With dementia and other similar conditions on the rise, it’s becoming more and more of a problem for seniors who are living alone. Often, they experience isolation from the outside world, missing out on opportunities to socialize with friends and family.
A recent study has revealed that isolation and loneliness can shorten a person’s life, so let’s look at some of the dangers of seniors who are living alone and what we can do about it!
Living Alone Can Be Dangerous for Seniors
Many surveys, including AARP, tell us that nearly 95% of all senior citizens desire to live in their own homes for as long as they possibly can. Although the familiar environment of home benefits them emotionally, research has shown us that too many seniors are living alone when they should be receiving care through assisted living.
We realize that this is never an easy decision, but there are many aspects of assisted living that can bring security and peace of mind to seniors and their families alike. Among the many benefits of assisted living are medication management, general health monitoring, activities for social interaction, day trips, and the comfort of knowing meals and general care will be provided.
A report from The Administration of Aging states that nearly 30% of all senior adults, which is over 11 million, are living at home alone. However, over 5 million of them really need assisted living or long-term care on some level. Many of them need this assistance just to do the basic activities of their daily life.
Disturbingly, many low-income seniors or those living in poverty, need long-term care, but will stay home alone rather than transition to an assisted living situation. There are shocking numbers for those with Alzheimer’s and dementia—of the 70% of seniors in our communities who are living with these conditions, more than a quarter of them are living alone. This is a dangerous reality that needs to be changed!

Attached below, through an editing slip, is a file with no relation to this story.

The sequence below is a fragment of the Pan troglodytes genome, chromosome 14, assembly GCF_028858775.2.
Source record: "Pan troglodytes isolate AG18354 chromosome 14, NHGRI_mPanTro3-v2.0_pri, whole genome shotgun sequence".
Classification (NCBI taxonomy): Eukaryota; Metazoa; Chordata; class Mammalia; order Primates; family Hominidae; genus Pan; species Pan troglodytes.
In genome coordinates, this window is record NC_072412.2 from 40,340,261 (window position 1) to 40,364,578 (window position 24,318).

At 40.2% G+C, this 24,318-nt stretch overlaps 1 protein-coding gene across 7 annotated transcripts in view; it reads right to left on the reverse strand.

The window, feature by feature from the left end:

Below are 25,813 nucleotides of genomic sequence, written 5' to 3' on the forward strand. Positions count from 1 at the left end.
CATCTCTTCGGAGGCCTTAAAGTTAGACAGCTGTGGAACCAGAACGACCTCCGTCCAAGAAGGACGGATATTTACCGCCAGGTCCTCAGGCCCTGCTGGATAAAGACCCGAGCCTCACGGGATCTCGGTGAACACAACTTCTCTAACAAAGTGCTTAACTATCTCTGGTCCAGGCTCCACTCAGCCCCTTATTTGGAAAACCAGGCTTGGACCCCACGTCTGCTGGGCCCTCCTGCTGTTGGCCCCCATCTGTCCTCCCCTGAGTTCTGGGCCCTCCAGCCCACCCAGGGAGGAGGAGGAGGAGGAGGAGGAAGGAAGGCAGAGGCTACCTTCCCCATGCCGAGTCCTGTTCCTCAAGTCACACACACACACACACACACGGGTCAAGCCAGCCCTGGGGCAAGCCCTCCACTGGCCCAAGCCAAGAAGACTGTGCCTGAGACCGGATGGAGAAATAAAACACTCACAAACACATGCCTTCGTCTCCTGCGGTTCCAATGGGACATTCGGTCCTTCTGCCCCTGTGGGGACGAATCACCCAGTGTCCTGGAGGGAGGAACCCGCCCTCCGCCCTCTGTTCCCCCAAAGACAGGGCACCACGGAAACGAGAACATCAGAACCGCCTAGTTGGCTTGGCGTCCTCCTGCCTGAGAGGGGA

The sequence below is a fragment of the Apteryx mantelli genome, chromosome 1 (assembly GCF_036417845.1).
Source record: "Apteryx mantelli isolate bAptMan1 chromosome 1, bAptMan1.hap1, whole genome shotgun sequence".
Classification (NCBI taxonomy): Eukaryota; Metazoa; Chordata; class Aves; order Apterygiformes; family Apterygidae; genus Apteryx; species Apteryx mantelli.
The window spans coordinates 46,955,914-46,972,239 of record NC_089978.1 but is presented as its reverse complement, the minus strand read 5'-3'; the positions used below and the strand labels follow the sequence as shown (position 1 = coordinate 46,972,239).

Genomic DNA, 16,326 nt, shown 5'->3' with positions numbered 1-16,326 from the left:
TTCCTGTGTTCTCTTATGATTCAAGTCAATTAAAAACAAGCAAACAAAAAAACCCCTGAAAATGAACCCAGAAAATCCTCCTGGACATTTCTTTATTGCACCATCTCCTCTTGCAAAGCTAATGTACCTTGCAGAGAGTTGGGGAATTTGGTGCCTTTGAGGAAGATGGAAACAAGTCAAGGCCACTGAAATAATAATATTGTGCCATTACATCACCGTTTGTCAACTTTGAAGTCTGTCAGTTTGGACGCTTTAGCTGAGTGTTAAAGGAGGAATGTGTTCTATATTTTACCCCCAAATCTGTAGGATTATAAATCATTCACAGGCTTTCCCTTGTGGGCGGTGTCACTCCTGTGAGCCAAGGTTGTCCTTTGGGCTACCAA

When Is Living Alone Unsafe?
All of us want to see our loved ones remain healthy, safe and secure, but in order to ensure that happens, it’s important to make sure they are living in a home setting that suits their physical needs. This is especially true if there are any signs of memory loss or other cognitive impairments. Are they able to dress themselves with no problem? Can they bathe and cook on their own? These are important questions to ask yourself when assessing the need for assisted living.
Unfortunately, most accidents among seniors happen in their own homes due to various hazards around the house. These accidents can result in serious injuries and even death. Fall hazards are a serious threat to aging seniors with brittle bones. A broken hip for some senior citizens can often be fatal.
When evaluating whether your senior loved one should be living alone, be sure to ask these questions:
• Can they manage their medication schedule on their own with no problems?
• Is poor eyesight a problem?
• Do they get out and enjoy social activities with the desire to interact with family and friends?
• Can they keep up with general chores around the house?
• Are they eating well?
• Are the able to manage paying bills in a timely manner?
For more information on the dangers of living alone for seniors, please contact us today!